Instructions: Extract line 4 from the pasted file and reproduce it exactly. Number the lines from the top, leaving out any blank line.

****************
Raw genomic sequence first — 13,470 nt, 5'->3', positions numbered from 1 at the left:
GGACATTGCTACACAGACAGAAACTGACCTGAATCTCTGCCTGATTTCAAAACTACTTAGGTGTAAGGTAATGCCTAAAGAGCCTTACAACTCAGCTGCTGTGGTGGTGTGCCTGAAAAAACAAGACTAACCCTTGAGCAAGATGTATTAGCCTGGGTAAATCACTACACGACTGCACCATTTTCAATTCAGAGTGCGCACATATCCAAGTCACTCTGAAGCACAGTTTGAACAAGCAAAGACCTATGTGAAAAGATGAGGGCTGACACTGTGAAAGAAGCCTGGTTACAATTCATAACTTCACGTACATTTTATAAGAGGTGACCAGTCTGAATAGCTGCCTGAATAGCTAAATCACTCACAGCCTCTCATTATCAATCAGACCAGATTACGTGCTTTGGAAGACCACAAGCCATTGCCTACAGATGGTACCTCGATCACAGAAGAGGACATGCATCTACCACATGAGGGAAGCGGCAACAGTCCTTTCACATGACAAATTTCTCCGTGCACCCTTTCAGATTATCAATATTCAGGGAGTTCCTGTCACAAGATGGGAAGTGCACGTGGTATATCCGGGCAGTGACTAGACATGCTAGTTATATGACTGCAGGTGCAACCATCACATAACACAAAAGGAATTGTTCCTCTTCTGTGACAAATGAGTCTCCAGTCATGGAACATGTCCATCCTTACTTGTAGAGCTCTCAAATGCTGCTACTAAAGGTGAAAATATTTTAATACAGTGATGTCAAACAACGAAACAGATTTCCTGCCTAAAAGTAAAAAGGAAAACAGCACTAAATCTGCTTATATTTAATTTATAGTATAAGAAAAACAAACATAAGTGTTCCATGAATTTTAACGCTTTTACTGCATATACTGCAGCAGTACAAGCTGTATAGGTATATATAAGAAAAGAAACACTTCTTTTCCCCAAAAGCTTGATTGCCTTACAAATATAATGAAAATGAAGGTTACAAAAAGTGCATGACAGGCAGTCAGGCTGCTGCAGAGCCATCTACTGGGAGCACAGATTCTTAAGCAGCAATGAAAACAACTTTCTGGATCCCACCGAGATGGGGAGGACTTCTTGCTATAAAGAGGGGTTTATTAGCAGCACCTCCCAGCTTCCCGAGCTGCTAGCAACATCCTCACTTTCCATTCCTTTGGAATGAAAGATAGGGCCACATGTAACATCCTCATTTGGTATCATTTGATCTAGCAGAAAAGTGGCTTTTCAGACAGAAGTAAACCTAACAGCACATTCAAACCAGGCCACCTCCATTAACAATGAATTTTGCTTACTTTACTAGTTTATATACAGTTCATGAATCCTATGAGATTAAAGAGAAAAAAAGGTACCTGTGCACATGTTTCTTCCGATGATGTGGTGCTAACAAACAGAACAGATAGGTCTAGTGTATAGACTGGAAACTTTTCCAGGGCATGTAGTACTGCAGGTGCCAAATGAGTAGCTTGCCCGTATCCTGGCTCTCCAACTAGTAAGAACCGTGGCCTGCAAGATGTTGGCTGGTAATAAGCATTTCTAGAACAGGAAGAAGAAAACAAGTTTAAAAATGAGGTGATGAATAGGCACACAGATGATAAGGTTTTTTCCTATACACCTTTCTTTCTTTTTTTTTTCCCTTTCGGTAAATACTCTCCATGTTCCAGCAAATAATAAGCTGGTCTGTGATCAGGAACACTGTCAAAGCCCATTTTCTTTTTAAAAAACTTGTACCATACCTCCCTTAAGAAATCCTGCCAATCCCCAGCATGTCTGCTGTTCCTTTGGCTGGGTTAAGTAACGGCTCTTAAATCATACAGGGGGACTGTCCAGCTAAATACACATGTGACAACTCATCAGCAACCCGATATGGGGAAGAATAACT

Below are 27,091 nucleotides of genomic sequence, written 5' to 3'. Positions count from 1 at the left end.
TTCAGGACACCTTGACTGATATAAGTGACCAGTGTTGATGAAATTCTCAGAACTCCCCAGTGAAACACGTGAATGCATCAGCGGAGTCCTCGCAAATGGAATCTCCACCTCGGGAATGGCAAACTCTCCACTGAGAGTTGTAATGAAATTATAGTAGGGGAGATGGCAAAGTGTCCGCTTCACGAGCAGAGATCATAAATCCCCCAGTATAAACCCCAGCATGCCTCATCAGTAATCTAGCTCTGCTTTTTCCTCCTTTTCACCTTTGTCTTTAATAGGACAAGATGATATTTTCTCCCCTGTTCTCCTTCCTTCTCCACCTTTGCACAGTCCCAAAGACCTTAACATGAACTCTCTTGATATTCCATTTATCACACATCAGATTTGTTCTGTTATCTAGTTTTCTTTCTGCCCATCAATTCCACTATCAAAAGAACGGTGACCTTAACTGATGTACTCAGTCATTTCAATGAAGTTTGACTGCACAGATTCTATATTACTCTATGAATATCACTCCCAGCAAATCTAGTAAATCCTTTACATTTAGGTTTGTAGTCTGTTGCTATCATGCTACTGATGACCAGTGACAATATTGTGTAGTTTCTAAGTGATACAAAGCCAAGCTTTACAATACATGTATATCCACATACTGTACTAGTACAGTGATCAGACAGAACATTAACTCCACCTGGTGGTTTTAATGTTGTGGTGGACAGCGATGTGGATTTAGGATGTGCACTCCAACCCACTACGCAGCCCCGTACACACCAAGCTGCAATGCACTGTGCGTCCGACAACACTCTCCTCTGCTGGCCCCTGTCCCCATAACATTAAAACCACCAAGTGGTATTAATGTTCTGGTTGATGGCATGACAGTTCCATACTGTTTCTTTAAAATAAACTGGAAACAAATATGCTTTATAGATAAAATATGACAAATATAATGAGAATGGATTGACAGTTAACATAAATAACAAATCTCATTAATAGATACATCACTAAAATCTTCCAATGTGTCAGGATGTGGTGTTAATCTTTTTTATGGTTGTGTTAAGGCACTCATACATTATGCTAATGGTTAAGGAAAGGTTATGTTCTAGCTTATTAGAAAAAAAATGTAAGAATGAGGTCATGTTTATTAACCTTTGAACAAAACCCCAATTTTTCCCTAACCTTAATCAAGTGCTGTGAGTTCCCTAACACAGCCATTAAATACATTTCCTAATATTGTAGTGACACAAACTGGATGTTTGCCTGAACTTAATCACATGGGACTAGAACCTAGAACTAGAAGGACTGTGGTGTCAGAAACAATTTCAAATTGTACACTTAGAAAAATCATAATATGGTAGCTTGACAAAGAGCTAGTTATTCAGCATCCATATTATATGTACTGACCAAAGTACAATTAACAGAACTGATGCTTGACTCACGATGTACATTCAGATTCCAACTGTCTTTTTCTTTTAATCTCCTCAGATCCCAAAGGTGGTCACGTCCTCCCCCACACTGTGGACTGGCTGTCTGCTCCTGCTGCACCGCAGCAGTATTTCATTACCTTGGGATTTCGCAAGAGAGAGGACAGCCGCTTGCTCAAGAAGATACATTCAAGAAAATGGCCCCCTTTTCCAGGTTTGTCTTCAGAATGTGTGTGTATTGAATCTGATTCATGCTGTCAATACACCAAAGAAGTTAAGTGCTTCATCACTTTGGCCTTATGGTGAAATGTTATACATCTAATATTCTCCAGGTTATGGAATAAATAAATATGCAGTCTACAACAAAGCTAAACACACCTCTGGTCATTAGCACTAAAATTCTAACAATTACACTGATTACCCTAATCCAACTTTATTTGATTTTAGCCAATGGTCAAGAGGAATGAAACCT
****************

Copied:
TTCAGGACACCTTGACTGATATAAGTGACCAGTGTTGATGAAATTCTCAGAACTCCCCAGTGAAACACGTGAATGCATCAGCGGAGTCCTCGCAAATGGAATCTCCACCTCGGGAATGGCAAACTCTCCACTGAGAGTTGTAATGAAATTATAGTAGGGGAGATGGCAAAGTGTCCGCTTCACGAGCAGAGATCATAAATCCCCCAGTATAAACCCCAGCATGCCTCATCAGTAATCTAGCTCTGCTTTTTCCTCCTTTTCACCTTTGTCTTTAATAGGACAAGATGATATTTTCTCCCCTGTTCTCCTTCCTTCTCCACCTTTGCACAGTCCCAAAGACCTTAACATGAACTCTCTTGATATTCCATTTATCACACATCAGATTTGTTCTGTTATCTAGTTTTCTTTCTGCCCATCAATTCCACTATCAAAAGAACGGTGACCTTAACTGATGTACTCAGTCATTTCAATGAAGTTTGACTGCACAGATTCTATATTACTCTATGAATATCACTCCCAGCAAATCTAGTAAATCCTTTACATTTAGGTTTGTAGTCTGTTGCTATCATGCTACTGATGACCAGTGACAATATTGTGTAGTTTCTAAGTGATACAAAGCCAAGCTTTACAATACATGTATATCCACATACTGTACTAGTACAGTGATCAGACAGAACATTAACTCCACCTGGTGGTTTTAATGTTGTGGTGGACAGCGATGTGGATTTAGGATGTGCACTCCAACCCACTACGCAGCCCCGTACACACCAAGCTGCAATGCACTGTGCGTCCGACAACACTCTCCTCTGCTGGCCCCTGTCCCCATAACATTAAAACCACCAAGTGGTATTAATGTTCTGGTTGATGGCATGACAGTTCCATACTGTTTCTTTAAAATAAACTGGAAACAAATATGCTTTATAGATAAAATATGACAAATATAATGAGAATGGATTGACAGTTAACATAAATAACAAATCTCATTAATAGATACATCACTAAAATCTTCCAATGTGTCAGGATGTGGTGTTAATCTTTTTTATGGTTGTGTTAAGGCACTCATACATTATGCTAATGGTTAAGGAAAGGTTATGTTCTAGCTTATTAGAAAAAAAATGTAAGAATGAGGTCATGTTTATTAACCTTTGAACAAAACCCCAATTTTTCCCTAACCTTAATCAAGTGCTGTGAGTTCCCTAACACAGCCATTAAATACATTTCCTAATATTGTAGTGACACAAACTGGATGTTTGCCTGAACTTAATCACATGGGACTAGAACCTAGAACTAGAAGGACTGTGGTGTCAGAAACAATTTCAAATTGTACACTTAGAAAAATCATAATATGGTAGCTTGACAAAGAGCTAGTTATTCAGCATCCATATTATATGTACTGACCAAAGTACAATTAACAGAACTGATGCTTGACTCACGATGTACATTCAGATTCCAACTGTCTTTTTCTTTTAATCTCCTCAGATCCCAAAGGTGGTCACGTCCTCCCCCACACTGTGGACTGGCTGTCTGCTCCTGCTGCACCGCAGCAGTATTTCATTACCTTGGGATTTCGCAAGAGAGAGGACAGCCGCTTGCTCAAGAAGATACATTCAAGAAAATGGCCCCCTTTTCCAGGTTTGTCTTCAGAATGTGTGTGTATTGAATCTGATTCATGCTGTCAATACACCAAAGAAGTTAAGTGCTTCATCACTTTGGCCTTATGGTGAAATGTTATACATCTAATATTCTCCAGGTTATGGAATAAATAAATATGCAGTCTACAACAAAGCTAAACACACCTCTGGTCATTAGCACTAAAATTCTAACAATTACACTGATTACCCTAATCCAACTTTATTTGATTTTAGCCAATGGTCAAGAGGAATGAAACCT